Asked about the effect on the CIA, Cheney said, “I think it was potentially devastating.”
In addition, Cheney said, the Obama administration “threatened to go after the attorneys in the Justice Department who had given us the legal opinions that we were operating under. It was a terrible thing to do.”
Two days after Navy SEALs killed Osama bin Laden, then CIA Director Leon Panetta confirmed to NBC’s Brian Williams that the CIA obtained some of the intelligence that pinpointed bin Laden’s hiding place from enhanced interrogation, including waterboarding.
While the Obama administration has been aggressively killing terrorists with drone aircraft, it has basically shut down the program to interrogate foreign terrorist detainees. After shutting it down, “They said that they were going to set up a new one, but I haven’t seen any evidence yet that they have ever done that,” Cheney said.
Cheney said he was not aware of the fact that after his capture, Saddam Hussein admitted to FBI agent George Piro that while he was bluffing about having weapons of mass destruction, he planned to resume his WMD program in about a year, including developing a nuclear weapon. As first disclosed in my book “The Terrorist Watch: Inside the Desperate Race to Stop the Next Attack,” Piro spent 7 months debriefing Saddam. Few news outlets ran a story about Saddam’s admission.
Asked about Obama’s speech on job creation, Cheney said, “We've got a huge problem in terms of the need to get the economy back on the road to recovery. With a zero job creation from the last month, we’re in big trouble. I’m not at all certain that he has figured out what the problem is.”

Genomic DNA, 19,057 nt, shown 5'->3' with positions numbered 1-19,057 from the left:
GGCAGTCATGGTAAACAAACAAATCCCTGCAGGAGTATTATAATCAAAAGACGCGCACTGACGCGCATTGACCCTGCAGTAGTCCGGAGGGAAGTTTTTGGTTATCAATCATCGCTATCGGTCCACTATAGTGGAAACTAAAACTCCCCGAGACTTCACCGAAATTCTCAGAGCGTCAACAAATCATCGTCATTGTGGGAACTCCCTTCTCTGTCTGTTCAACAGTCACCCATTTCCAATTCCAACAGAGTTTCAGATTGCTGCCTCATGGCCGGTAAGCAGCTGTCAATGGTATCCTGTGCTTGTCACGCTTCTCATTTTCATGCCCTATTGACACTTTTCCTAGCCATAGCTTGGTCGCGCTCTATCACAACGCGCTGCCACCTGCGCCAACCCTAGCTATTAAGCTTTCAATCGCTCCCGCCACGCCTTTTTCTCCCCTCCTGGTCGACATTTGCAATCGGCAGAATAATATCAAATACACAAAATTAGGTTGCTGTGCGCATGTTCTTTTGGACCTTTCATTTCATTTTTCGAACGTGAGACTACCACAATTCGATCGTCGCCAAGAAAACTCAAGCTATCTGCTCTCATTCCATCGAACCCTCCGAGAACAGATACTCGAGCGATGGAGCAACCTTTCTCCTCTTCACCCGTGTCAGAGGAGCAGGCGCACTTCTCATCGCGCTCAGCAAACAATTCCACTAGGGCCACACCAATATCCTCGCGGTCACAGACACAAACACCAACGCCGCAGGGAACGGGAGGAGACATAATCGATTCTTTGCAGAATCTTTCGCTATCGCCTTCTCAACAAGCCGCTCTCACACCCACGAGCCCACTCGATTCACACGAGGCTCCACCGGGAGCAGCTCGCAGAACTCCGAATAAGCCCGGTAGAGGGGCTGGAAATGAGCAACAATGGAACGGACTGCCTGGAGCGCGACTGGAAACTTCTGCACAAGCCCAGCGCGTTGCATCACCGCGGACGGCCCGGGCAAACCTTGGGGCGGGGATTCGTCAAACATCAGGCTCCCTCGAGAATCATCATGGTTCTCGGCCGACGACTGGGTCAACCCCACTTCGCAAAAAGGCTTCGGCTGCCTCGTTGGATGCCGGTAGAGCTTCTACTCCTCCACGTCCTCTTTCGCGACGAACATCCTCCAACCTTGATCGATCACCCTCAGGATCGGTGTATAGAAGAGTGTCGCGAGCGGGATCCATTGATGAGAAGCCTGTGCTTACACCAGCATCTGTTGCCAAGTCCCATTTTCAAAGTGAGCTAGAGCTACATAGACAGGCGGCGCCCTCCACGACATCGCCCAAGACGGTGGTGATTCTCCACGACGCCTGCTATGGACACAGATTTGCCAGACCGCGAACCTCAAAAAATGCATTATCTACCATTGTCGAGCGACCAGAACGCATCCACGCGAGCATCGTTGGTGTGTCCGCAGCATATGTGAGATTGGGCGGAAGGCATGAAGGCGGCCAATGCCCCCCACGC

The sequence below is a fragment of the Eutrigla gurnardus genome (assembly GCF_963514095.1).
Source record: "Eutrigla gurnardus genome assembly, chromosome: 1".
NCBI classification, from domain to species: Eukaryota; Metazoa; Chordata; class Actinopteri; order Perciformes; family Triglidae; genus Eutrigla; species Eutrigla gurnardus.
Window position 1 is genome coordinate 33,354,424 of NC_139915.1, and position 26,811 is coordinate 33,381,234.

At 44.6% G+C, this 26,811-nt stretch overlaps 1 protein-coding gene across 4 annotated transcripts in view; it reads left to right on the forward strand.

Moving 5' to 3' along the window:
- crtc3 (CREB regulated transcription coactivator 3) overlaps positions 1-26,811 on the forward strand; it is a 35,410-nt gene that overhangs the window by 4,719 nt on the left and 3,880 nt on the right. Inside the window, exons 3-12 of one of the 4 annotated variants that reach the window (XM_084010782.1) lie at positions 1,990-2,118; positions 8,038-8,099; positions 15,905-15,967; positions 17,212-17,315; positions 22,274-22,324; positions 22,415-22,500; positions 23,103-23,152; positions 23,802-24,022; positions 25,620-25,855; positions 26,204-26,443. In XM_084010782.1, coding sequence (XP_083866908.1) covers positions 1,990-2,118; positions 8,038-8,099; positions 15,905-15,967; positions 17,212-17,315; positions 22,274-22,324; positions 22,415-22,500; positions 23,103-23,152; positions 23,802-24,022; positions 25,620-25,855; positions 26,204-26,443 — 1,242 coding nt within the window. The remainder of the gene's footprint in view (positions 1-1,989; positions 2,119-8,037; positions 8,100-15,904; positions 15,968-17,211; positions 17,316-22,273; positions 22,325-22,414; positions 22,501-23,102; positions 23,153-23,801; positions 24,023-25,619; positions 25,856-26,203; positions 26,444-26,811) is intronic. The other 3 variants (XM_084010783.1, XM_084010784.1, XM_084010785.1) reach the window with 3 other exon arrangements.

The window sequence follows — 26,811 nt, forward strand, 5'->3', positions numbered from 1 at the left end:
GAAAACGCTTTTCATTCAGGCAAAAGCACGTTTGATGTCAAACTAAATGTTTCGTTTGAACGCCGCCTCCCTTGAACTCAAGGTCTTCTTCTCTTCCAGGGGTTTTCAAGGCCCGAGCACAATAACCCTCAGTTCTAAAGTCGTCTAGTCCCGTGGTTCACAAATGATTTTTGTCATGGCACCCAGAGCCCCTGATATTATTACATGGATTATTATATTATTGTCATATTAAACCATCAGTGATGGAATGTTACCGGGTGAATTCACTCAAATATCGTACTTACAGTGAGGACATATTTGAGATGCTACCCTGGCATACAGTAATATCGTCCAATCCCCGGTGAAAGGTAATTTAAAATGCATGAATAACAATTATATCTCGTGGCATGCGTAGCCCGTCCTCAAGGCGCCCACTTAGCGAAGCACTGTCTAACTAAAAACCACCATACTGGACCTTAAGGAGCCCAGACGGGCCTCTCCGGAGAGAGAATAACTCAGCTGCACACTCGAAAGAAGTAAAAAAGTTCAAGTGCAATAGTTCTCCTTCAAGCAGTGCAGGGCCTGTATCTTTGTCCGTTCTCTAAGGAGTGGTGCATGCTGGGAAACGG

As I interviewed Cheney, demonstrators outside his office carried signs calling him a war criminal and a torturer. I asked the former vice president about that and about very liberal Democrats as well as some very conservative Republicans who oppose measures like the Patriot Act that provide the FBI with tools for uncovering terrorist plots.
“I’m not surprised that there are people who disagree with what we did. That’s the nature of the business,” Cheney said. But he worries about some who say the administration overreacted to the 9/11 attack. The danger is that people become less tolerant of policies that have kept the country safe since 9/11.
“Something like the 10th anniversary is a reminder for everybody of what 9/11 cost us and how painful it was for us as a nation to go through that, but it also is a reminder that the threat is still there and that we still got people who want to do us harm.”
To ignore that and to say waging a war on terror is “kind of a nasty business” or “it’s too tough” is to risk another devastating attack, Cheney said.
“I still worry more than anything else really about the possibility of a group of terrorists acquiring really deadly capabilities,” Cheney said. “When we got hit on 9/11 there were 19 guys armed with airline tickets and box cutters. The next time around I worry they may have a nuclear device or biological agent of some kind and would be in a position to inflict far greater damage and loss of lives than anything we experienced on 9/11. I think that’s still a very real threat.”
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Ronald Kessler is chief Washington correspondent of Newsmax.com. He is a New York Times best-selling author of books on the Secret Service, FBI, and CIA. His latest, "The Secrets of the FBI," has just been published.